This simple cardiac device is life-changing for heart failure patients

This simple cardiac device is life-changing for heart failure patients

When Bill Schrimpl suffered a heart attack in 2015, his life was turned completely upside down.

The 67-year-old Naperville resident – a career construction superintendent and former college football player – had long had genetic cholesterol problems, and was later told by his doctors he had suffered a small heart attack in the mid-2000s. Then, “the big one” hit.

Over the next 11 months, he was hospitalized 12 times for cardiac issues and was officially diagnosed with heart failure, which occurs when the heart muscle is so weakened it cannot pump enough blood to meet the body’s need.

Sometimes, during follow-up appointments, his doctors wouldn’t be able to send him home, instead readmitting him to the hospital.

“Most days, I would get up, shower, get dressed, walk down six steps to the kitchen, have something to eat and then sit in the kitchen and decide whether I was going to try and make it to the living room or go back to bed,” he said.

During those long months, medical professionals across the area were unable to find a long-term solution.

Eventually, he was referred to Dr. Ali Valika, the medical director of the heart failure program at Advocate Good Samaritan Hospital in Downers Grove, Ill.

“His admissions were so frequent and his status so unstable that we even had him referred for an evaluation for a cardiac implant as a permanent solution,” Dr. Valika says, referring to a device usually given to a patient waiting for a heart transplant.

Luckily, cardiologists across Advocate had begun using a new, non-surgically implanted device for cases like Bill – CardioMEMs.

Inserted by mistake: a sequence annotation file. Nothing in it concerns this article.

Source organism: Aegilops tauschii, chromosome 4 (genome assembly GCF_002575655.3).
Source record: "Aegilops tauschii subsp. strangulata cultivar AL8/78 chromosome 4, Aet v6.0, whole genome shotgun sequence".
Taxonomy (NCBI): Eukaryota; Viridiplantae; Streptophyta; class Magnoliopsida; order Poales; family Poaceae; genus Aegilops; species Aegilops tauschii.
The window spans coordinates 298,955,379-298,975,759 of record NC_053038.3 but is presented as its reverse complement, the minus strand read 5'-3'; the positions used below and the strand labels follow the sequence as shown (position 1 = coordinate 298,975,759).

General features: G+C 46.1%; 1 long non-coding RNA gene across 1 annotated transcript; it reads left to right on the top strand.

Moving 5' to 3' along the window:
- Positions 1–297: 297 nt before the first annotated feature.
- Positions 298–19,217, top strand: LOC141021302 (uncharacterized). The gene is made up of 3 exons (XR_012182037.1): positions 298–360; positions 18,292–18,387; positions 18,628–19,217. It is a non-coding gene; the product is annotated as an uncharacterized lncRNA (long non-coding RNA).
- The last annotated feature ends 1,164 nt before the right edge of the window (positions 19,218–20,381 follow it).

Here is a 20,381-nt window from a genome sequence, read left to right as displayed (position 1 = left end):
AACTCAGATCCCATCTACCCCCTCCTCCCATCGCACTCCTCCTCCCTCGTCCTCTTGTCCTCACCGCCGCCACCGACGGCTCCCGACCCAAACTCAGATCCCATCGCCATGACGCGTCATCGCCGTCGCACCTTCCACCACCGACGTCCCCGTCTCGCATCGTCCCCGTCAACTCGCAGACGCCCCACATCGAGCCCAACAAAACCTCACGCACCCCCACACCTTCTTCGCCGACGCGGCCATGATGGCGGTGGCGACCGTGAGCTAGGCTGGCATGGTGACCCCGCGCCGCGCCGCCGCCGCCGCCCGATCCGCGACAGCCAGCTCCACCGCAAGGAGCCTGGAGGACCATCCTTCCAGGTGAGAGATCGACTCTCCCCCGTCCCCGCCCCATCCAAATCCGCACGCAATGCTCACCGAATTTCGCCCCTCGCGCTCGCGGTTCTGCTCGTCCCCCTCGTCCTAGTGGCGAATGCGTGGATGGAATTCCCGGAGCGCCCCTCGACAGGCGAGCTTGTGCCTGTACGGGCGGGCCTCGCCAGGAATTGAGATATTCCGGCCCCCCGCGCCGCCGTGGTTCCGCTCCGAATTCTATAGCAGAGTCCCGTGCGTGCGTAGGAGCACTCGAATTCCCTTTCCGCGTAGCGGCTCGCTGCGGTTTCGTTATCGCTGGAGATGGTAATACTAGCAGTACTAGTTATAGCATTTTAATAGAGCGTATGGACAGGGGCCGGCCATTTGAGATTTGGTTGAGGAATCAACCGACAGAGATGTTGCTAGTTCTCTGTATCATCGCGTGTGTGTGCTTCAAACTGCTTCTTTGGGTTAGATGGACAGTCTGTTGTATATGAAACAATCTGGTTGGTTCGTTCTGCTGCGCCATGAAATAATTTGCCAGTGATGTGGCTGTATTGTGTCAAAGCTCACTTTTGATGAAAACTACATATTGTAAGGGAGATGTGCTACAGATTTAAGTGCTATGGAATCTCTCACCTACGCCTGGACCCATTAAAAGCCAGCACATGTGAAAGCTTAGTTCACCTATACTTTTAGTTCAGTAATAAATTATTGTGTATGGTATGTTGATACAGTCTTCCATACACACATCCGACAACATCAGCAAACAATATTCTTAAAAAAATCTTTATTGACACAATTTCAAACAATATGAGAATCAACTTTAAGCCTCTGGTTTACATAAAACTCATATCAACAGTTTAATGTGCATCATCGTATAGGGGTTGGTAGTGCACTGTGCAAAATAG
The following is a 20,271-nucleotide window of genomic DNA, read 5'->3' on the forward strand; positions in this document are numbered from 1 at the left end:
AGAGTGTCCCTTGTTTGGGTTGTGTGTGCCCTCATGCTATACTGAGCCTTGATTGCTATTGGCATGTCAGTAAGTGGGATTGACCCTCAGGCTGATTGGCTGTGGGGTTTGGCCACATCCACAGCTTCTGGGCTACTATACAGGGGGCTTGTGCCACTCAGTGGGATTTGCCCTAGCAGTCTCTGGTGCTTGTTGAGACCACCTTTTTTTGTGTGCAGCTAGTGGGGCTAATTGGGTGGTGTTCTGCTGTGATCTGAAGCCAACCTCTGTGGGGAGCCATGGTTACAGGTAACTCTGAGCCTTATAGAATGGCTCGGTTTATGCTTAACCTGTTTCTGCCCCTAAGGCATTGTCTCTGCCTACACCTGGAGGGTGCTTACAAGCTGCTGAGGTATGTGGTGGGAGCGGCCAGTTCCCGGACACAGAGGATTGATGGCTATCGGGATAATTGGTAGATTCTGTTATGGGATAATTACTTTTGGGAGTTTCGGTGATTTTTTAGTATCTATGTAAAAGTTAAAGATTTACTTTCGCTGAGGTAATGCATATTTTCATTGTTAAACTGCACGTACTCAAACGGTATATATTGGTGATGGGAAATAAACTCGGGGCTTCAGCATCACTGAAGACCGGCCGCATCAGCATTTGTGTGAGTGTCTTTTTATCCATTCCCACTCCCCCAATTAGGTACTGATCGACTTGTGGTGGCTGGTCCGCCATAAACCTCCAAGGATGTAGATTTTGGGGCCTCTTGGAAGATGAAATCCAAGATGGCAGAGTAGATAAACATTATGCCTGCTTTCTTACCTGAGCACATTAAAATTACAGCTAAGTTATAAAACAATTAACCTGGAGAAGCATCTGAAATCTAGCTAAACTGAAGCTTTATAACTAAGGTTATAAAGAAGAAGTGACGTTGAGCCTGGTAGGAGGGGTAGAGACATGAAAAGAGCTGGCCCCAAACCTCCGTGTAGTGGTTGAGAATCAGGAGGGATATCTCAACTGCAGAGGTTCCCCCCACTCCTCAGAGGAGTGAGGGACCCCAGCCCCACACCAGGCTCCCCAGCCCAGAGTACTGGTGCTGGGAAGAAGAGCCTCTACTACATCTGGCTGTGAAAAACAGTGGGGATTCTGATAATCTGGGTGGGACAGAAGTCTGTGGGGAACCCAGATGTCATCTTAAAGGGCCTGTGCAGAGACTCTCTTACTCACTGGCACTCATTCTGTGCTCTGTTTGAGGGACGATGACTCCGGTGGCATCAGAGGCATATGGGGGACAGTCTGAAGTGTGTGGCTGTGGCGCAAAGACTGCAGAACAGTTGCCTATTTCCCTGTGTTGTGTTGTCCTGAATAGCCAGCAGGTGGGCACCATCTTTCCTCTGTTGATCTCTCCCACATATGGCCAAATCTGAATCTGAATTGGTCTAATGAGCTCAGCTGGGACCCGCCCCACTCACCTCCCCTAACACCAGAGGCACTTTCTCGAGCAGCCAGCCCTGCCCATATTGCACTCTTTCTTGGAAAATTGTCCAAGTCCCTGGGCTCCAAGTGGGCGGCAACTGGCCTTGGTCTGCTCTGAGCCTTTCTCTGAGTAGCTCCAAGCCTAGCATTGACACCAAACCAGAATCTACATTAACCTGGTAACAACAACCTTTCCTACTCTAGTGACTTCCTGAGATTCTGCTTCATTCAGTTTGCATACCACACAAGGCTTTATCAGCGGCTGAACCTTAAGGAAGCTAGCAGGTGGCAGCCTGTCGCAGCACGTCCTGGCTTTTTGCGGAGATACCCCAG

The system monitors the cardiac vitals of each patient to let medical professionals give proactive and personalized care. A sensor, placed in a patient’s pulmonary artery, transmits data to health care providers each day, reducing the need for frequent doctor’s appointments and helping manage conditions each day.

Dr. Valika says Advocate has seen “amazing results.” In total, there has been a 47 percent reduction in all-cause hospital admissions in heart failure patients receiving the implant, even better than the 37 percent found in original trials. Good Samaritan has been the leader in the procedure across Advocate, Dr. Valika says, accounting for more than 50 of the 100-plus patients.

“This is an overt paradigm shift in our traditional methods of managing heart failure patients, and this has paved the way to a new outlook of hope for many,” Dr. Valika says. “It gives them a sense of security, hope and return to everyday life.”

Schrimpl now says his CardioMEMs device has given him a new lease on life now that his medical team can monitor his vitals every day and personalize care.

“What I’ve learned in life is to never quit fighting,” he says. “I’ve been thoroughly blessed with having some great doctors – I never quit, and they never quit, no matter how many times I had to go into the hospital. Now, I can do things that were impossible a few years ago.”

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About the Author

Nathan Lurz
Nathan Lurz

Nathan Lurz, health enews contributor, is a public affairs coordinator at Advocate Good Samaritan Hospital. He has nearly a decade of professional news experience as a reporter and editor, and a lifetime of experience as an enthusiastic learner. On the side, he enjoys writing even more, tabletop games, reading, running and explaining that his dog is actually the cutest dog, not yours, sorry.